- #1

bluedragon

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If anyone can help, can you please break down the math? I would like to be able to scale this down (or up) to explore various weight sizes.

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- Thread starter bluedragon
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- #1

bluedragon

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If anyone can help, can you please break down the math? I would like to be able to scale this down (or up) to explore various weight sizes.

- #2

jackwhirl

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You mean to turn the wheels as you would by turning the steering wheel of a stopped car, right?

- #3

bluedragon

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- #4

Nidum

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There is a contact zone between the bottom of the tyre and the road . Make the approximation that this zone is circular and that the steering axis goes through the centre . Make the further approximation that the wheel load is uniformly distributed over the contact zone .

Divide the contact zone into several nested annular sub zones . Work out the friction torque for each sub zone and sum to get the total friction torque .

It is easiest to use a relatively small number of sub zones and get the answer numerically but you can use calculus if preferred ..

Thus is essentially the same procedure as used to work out the load carrying capacity of clutch plates .

- #5

jackwhirl

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I'm with you until this point, Nidum. Why annular, instead of rectangular or even a line?Divide the contact zone into several nested annular sub zones .

- #6

Nidum

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It comes from dividing the contact zone into many segments using concentric circles and equally spaced radial lines .The torque contribution from each segment is then very easy to calculate . It turns out though that the number of segments per annular ring cancels in the calculations and that the basic annular subzone dimensions are all that is needed .

Circular sub division is easiest because of the assumed circular shape of the contact zone ..

Circular sub division is easiest because of the assumed circular shape of the contact zone ..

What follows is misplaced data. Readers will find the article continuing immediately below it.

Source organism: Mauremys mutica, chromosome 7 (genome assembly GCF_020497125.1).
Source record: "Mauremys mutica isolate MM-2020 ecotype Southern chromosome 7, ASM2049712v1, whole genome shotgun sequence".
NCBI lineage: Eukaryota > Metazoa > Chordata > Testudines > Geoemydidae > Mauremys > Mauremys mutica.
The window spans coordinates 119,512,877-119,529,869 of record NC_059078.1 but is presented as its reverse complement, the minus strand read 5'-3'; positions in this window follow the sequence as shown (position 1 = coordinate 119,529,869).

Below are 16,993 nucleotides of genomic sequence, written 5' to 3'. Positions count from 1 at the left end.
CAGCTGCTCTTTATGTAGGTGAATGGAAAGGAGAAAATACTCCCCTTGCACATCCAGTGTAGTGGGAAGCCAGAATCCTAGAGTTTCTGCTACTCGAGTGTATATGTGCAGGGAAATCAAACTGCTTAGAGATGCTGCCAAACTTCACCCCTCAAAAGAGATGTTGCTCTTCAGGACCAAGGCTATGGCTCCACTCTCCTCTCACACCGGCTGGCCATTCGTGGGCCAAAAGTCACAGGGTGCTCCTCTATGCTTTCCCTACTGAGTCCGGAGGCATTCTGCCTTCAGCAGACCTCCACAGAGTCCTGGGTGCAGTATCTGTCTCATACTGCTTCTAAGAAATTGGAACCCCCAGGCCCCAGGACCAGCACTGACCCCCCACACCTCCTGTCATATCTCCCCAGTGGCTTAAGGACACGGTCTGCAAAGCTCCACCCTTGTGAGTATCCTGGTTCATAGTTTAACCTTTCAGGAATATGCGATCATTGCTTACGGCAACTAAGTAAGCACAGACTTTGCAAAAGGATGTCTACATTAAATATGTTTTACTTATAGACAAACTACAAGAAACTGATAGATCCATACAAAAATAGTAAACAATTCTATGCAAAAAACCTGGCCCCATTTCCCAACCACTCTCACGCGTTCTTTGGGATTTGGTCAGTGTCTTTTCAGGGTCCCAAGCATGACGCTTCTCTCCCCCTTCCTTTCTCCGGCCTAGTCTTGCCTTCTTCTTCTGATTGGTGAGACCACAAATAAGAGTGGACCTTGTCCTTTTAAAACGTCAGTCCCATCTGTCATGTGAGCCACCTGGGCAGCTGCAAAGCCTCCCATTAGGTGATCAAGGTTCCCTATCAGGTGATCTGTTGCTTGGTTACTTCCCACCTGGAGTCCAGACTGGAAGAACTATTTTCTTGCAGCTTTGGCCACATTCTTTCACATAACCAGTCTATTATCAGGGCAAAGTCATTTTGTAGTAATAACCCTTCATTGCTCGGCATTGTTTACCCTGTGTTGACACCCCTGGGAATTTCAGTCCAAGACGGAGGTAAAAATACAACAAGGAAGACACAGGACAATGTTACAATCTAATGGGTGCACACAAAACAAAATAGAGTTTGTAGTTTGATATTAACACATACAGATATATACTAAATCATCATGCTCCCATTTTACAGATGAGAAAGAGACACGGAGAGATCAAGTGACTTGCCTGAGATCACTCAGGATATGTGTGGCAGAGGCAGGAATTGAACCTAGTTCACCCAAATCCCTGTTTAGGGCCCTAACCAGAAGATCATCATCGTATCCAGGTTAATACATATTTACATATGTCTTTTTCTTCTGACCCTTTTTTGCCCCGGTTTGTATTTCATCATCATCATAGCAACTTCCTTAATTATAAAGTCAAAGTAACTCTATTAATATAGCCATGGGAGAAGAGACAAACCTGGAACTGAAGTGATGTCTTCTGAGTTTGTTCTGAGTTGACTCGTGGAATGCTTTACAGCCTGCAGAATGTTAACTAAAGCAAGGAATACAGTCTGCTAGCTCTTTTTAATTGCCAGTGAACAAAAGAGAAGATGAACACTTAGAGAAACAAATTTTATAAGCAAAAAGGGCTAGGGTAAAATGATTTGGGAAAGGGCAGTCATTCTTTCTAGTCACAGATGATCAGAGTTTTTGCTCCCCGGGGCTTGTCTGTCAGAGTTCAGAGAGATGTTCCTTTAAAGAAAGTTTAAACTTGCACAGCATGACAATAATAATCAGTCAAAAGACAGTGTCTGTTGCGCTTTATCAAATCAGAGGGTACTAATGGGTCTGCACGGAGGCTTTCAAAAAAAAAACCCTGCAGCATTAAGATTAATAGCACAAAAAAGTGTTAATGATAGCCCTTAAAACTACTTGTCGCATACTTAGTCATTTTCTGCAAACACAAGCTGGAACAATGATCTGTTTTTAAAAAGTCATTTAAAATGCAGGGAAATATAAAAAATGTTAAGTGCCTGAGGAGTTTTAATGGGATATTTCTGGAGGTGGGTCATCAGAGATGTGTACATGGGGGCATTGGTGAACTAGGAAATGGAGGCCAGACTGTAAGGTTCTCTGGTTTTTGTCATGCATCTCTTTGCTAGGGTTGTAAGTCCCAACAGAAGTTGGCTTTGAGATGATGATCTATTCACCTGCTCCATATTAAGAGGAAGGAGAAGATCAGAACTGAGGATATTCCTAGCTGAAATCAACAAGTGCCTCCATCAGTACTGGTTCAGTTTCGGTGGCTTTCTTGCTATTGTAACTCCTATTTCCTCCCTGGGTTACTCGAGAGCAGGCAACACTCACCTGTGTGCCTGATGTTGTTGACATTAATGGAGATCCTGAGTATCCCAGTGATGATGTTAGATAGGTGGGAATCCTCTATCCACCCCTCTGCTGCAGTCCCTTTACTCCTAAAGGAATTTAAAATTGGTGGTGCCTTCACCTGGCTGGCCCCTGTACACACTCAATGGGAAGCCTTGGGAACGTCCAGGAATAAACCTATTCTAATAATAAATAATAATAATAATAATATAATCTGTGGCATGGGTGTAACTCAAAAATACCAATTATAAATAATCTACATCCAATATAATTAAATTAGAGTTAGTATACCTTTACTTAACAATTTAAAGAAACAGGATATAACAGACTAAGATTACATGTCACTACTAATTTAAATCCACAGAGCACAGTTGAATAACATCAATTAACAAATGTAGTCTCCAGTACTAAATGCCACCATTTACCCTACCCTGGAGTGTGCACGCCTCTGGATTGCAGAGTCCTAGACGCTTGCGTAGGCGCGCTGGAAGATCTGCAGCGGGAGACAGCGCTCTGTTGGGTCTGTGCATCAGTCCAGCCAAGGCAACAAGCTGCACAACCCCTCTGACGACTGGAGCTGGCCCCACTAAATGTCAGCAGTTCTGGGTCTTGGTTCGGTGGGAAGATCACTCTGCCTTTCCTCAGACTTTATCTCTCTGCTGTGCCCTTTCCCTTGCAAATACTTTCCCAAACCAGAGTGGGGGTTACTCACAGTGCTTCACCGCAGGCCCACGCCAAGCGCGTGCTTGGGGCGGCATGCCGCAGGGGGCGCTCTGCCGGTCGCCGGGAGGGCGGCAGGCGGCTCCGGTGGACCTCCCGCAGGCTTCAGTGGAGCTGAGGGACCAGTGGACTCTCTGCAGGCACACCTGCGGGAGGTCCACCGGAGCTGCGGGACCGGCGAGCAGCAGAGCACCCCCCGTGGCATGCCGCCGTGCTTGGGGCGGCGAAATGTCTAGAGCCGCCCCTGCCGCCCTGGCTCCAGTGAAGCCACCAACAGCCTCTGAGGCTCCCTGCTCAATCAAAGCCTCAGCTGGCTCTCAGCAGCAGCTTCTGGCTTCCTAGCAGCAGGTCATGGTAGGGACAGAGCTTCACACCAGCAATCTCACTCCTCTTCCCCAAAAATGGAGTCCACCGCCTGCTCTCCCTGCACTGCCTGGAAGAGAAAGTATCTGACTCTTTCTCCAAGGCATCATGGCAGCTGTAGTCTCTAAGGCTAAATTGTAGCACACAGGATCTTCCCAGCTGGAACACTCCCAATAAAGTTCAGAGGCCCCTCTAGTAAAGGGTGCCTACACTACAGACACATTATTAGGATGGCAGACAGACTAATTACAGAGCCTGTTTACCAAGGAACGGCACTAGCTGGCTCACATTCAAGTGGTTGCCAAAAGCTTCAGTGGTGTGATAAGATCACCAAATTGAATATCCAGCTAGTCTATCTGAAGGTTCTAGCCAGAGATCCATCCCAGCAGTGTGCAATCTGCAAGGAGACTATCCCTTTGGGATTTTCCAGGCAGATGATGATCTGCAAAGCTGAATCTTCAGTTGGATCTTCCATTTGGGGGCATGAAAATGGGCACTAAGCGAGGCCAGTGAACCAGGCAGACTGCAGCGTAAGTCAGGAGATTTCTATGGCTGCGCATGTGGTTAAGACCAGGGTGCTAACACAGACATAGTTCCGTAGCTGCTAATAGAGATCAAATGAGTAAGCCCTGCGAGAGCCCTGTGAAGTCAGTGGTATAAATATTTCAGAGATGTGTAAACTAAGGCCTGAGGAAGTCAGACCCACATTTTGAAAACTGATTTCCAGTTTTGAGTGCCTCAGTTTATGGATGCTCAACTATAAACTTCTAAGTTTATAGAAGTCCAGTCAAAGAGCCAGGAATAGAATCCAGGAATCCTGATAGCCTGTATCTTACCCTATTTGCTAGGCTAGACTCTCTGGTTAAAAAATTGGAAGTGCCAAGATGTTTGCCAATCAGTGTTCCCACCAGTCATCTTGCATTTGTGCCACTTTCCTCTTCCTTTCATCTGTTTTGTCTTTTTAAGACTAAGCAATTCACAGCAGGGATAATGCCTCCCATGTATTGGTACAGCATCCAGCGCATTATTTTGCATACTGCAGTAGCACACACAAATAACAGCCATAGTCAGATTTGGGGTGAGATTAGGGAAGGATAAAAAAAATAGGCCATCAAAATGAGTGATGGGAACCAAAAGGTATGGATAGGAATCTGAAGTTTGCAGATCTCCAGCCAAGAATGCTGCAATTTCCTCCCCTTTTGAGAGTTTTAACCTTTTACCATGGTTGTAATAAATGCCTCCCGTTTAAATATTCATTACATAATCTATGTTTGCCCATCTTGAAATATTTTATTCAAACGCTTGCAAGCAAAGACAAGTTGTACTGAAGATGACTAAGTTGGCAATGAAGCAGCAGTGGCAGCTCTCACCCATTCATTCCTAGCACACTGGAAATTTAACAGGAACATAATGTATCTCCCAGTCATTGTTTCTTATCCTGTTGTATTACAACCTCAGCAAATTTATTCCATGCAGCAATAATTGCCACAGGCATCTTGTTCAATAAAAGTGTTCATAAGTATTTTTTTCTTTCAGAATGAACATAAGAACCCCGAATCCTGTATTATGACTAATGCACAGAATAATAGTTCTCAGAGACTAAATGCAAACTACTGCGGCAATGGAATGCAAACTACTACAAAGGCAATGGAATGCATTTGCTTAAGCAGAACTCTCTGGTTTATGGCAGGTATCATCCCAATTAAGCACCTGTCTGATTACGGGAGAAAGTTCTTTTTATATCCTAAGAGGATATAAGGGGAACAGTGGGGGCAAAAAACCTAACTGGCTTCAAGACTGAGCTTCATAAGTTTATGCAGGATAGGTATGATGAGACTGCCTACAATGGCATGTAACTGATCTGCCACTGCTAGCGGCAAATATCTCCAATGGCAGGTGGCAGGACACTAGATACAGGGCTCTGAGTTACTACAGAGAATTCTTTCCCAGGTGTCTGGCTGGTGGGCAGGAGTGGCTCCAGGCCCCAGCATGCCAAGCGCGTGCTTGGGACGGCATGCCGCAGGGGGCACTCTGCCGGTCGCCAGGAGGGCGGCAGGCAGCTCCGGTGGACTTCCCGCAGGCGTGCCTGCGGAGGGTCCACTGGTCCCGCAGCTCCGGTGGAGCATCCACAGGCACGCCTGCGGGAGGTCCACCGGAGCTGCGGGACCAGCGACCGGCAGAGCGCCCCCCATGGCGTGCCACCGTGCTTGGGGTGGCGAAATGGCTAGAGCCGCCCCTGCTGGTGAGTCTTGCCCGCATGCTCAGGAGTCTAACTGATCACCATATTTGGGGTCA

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- #7

Nidum

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- #8

jackwhirl

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Which would obviously be the case if the wheel is spherical, or on its side. I just don't see where you find that in the original post.Circular sub division is easiest because of the assumed circular shape of the contact zone ..

- #9

Nidum

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Assuming a circular contact zone and uniform load distribution does allow an approximate value for the steering torque to be obtained .

There are more complex versions of the basic calculation using rectangular or elliptic contact zones and load distribution based on an empirical rule . There are also more comprehensive analytic solutions and linear and non linear FEA .

For the present purpose though the circular contact zone model is the best that can be done . Calculate a value . Multiply by a safety factor for design purposes .

- #10

Nidum

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For a given load friction torque in this type of problem is not usually very sensitive to small changes in contact area or contact geometry . A good estimate of the contact area and the assumption of it being circular does actually give reasonable answers in most cases .

This is for reasonably rigid wheels with solid rubber tyres or properly inflated pneumatic tyres .

This is for reasonably rigid wheels with solid rubber tyres or properly inflated pneumatic tyres .

Last edited:

- #11

Nidum

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I'll add my usual rider though - it's many times easier to do a practical test with a real wheel .

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